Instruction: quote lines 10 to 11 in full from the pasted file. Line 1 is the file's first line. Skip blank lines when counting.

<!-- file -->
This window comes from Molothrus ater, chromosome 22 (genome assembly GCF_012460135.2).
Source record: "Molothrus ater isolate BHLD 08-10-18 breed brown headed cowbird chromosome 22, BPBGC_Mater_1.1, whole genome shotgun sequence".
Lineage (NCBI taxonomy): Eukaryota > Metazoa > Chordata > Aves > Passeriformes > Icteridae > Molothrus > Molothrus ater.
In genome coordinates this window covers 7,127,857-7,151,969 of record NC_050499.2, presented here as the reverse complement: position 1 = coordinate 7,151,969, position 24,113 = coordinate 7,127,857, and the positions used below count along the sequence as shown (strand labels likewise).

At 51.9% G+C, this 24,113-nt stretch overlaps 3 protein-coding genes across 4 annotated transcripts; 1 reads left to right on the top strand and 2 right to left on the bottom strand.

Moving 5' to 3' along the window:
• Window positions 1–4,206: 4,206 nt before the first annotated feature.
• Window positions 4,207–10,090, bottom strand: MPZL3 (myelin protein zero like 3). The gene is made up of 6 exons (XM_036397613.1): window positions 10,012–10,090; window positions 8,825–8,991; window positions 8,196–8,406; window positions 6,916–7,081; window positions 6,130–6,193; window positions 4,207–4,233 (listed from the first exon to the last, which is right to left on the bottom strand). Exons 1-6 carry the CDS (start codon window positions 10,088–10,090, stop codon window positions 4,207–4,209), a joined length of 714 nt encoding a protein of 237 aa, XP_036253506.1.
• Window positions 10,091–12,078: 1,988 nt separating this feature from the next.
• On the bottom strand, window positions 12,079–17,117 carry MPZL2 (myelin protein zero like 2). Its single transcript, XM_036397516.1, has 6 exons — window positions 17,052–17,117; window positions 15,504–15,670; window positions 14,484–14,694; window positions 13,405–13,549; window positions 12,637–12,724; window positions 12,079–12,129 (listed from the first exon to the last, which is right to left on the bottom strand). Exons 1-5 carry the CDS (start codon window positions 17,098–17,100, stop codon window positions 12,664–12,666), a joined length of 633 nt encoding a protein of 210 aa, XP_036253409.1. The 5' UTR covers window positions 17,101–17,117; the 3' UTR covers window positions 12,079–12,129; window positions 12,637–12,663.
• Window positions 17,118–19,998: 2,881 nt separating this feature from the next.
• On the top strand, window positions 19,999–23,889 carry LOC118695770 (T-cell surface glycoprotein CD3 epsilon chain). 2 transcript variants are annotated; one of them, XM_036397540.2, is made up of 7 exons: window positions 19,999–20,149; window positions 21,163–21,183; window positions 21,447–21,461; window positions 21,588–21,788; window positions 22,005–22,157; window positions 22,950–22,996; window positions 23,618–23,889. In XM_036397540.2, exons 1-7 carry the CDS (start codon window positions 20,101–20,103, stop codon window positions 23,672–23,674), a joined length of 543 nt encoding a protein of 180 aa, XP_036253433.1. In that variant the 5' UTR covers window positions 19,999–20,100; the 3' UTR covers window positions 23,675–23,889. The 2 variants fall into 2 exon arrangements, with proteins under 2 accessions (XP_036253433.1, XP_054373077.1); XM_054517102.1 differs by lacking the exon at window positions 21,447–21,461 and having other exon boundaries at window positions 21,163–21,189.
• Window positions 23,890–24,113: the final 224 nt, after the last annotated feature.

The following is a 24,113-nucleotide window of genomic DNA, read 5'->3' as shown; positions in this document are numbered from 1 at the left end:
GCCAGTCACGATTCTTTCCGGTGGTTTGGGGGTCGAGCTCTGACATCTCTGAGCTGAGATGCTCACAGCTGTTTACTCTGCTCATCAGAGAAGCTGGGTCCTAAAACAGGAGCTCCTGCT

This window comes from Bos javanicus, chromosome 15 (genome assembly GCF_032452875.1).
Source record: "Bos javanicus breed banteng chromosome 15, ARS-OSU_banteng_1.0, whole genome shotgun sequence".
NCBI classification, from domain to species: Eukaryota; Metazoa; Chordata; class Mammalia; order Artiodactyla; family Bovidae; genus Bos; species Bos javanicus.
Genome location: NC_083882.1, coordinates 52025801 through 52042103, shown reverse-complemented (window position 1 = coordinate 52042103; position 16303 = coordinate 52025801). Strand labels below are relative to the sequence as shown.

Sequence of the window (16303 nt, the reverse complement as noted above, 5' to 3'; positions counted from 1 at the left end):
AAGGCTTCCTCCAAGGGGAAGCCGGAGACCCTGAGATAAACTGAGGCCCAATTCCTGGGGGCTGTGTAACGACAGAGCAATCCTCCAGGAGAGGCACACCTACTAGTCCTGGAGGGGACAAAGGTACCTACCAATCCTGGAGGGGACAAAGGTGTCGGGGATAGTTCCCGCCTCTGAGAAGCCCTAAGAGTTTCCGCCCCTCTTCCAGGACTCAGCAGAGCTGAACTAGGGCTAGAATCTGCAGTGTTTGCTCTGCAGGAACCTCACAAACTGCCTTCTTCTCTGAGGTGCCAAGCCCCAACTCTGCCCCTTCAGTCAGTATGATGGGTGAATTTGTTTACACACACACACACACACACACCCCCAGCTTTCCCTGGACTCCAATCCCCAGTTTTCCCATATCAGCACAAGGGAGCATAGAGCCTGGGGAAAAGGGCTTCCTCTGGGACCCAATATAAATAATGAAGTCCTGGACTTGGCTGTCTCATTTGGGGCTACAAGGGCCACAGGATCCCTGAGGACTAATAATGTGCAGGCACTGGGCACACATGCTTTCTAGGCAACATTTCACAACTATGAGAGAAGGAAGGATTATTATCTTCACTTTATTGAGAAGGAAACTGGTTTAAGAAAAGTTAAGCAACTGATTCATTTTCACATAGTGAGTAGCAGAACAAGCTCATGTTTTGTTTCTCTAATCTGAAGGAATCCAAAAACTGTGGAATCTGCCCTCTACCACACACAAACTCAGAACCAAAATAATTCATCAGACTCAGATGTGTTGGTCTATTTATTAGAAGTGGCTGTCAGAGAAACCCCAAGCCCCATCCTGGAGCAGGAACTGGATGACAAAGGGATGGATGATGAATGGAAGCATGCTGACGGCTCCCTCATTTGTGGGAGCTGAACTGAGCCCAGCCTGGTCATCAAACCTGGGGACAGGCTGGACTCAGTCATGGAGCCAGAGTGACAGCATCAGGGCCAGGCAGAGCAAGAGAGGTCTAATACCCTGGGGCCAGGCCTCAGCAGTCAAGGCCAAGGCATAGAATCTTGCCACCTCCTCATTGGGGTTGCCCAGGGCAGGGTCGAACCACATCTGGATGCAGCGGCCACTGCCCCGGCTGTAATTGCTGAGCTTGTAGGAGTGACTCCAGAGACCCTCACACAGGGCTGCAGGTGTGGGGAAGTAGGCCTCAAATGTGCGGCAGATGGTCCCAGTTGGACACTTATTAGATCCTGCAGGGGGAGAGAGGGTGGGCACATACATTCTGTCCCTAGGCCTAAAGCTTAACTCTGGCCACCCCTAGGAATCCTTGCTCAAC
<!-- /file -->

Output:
• On the bottom strand, window positions 12,079–17,117 carry MPZL2 (myelin protein zero like 2). Its single transcript, XM_036397516.1, has 6 exons — window positions 17,052–17,117; window positions 15,504–15,670; window positions 14,484–14,694; window positions 13,405–13,549; window positions 12,637–12,724; window positions 12,079–12,129 (listed from the first exon to the last, which is right to left on the bottom strand). Exons 1-5 carry the CDS (start codon window positions 17,098–17,100, stop codon window positions 12,664–12,666), a joined length of 633 nt encoding a protein of 210 aa, XP_036253409.1. The 5' UTR covers window positions 17,101–17,117; the 3' UTR covers window positions 12,079–12,129; window positions 12,637–12,663.
• Window positions 17,118–19,998: 2,881 nt separating this feature from the next.